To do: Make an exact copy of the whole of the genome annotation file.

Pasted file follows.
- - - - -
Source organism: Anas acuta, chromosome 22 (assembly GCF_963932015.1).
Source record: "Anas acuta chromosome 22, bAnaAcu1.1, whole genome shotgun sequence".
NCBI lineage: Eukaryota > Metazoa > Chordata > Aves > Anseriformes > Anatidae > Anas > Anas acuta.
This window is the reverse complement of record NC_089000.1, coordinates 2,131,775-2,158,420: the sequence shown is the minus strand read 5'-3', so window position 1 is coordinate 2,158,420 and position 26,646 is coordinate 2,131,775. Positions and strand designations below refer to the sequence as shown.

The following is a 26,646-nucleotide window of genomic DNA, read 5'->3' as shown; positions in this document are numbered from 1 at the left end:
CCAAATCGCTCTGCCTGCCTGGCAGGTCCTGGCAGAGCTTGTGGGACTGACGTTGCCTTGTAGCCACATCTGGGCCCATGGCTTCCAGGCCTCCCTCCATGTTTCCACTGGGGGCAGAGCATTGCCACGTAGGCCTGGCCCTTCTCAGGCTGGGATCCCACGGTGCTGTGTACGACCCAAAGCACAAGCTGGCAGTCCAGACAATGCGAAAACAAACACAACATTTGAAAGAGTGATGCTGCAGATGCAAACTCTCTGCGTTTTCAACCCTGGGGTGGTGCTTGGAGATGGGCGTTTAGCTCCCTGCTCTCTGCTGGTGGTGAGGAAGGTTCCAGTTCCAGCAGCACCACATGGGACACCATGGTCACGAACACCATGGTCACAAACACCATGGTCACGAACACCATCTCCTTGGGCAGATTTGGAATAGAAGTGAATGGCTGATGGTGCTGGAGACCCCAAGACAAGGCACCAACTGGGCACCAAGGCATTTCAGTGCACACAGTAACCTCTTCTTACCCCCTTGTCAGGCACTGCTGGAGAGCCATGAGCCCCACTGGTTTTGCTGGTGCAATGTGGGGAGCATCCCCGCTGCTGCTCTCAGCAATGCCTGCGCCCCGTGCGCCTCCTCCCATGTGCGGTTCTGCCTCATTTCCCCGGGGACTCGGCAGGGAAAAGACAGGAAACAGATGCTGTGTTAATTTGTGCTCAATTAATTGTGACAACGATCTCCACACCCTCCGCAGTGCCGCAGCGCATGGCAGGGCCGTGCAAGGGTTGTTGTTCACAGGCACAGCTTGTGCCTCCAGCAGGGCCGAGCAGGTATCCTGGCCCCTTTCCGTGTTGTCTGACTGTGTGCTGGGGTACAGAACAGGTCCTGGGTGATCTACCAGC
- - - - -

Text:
Source organism: Anas acuta, chromosome 22 (assembly GCF_963932015.1).
Source record: "Anas acuta chromosome 22, bAnaAcu1.1, whole genome shotgun sequence".
NCBI lineage: Eukaryota > Metazoa > Chordata > Aves > Anseriformes > Anatidae > Anas > Anas acuta.
This window is the reverse complement of record NC_089000.1, coordinates 2,131,775-2,158,420: the sequence shown is the minus strand read 5'-3', so window position 1 is coordinate 2,158,420 and position 26,646 is coordinate 2,131,775. Positions and strand designations below refer to the sequence as shown.

The following is a 26,646-nucleotide window of genomic DNA, read 5'->3' as shown; positions in this document are numbered from 1 at the left end:
CCAAATCGCTCTGCCTGCCTGGCAGGTCCTGGCAGAGCTTGTGGGACTGACGTTGCCTTGTAGCCACATCTGGGCCCATGGCTTCCAGGCCTCCCTCCATGTTTCCACTGGGGGCAGAGCATTGCCACGTAGGCCTGGCCCTTCTCAGGCTGGGATCCCACGGTGCTGTGTACGACCCAAAGCACAAGCTGGCAGTCCAGACAATGCGAAAACAAACACAACATTTGAAAGAGTGATGCTGCAGATGCAAACTCTCTGCGTTTTCAACCCTGGGGTGGTGCTTGGAGATGGGCGTTTAGCTCCCTGCTCTCTGCTGGTGGTGAGGAAGGTTCCAGTTCCAGCAGCACCACATGGGACACCATGGTCACGAACACCATGGTCACAAACACCATGGTCACGAACACCATCTCCTTGGGCAGATTTGGAATAGAAGTGAATGGCTGATGGTGCTGGAGACCCCAAGACAAGGCACCAACTGGGCACCAAGGCATTTCAGTGCACACAGTAACCTCTTCTTACCCCCTTGTCAGGCACTGCTGGAGAGCCATGAGCCCCACTGGTTTTGCTGGTGCAATGTGGGGAGCATCCCCGCTGCTGCTCTCAGCAATGCCTGCGCCCCGTGCGCCTCCTCCCATGTGCGGTTCTGCCTCATTTCCCCGGGGACTCGGCAGGGAAAAGACAGGAAACAGATGCTGTGTTAATTTGTGCTCAATTAATTGTGACAACGATCTCCACACCCTCCGCAGTGCCGCAGCGCATGGCAGGGCCGTGCAAGGGTTGTTGTTCACAGGCACAGCTTGTGCCTCCAGCAGGGCCGAGCAGGTATCCTGGCCCCTTTCCGTGTTGTCTGACTGTGTGCTGGGGTACAGAACAGGTCCTGGGTGATCTACCAGC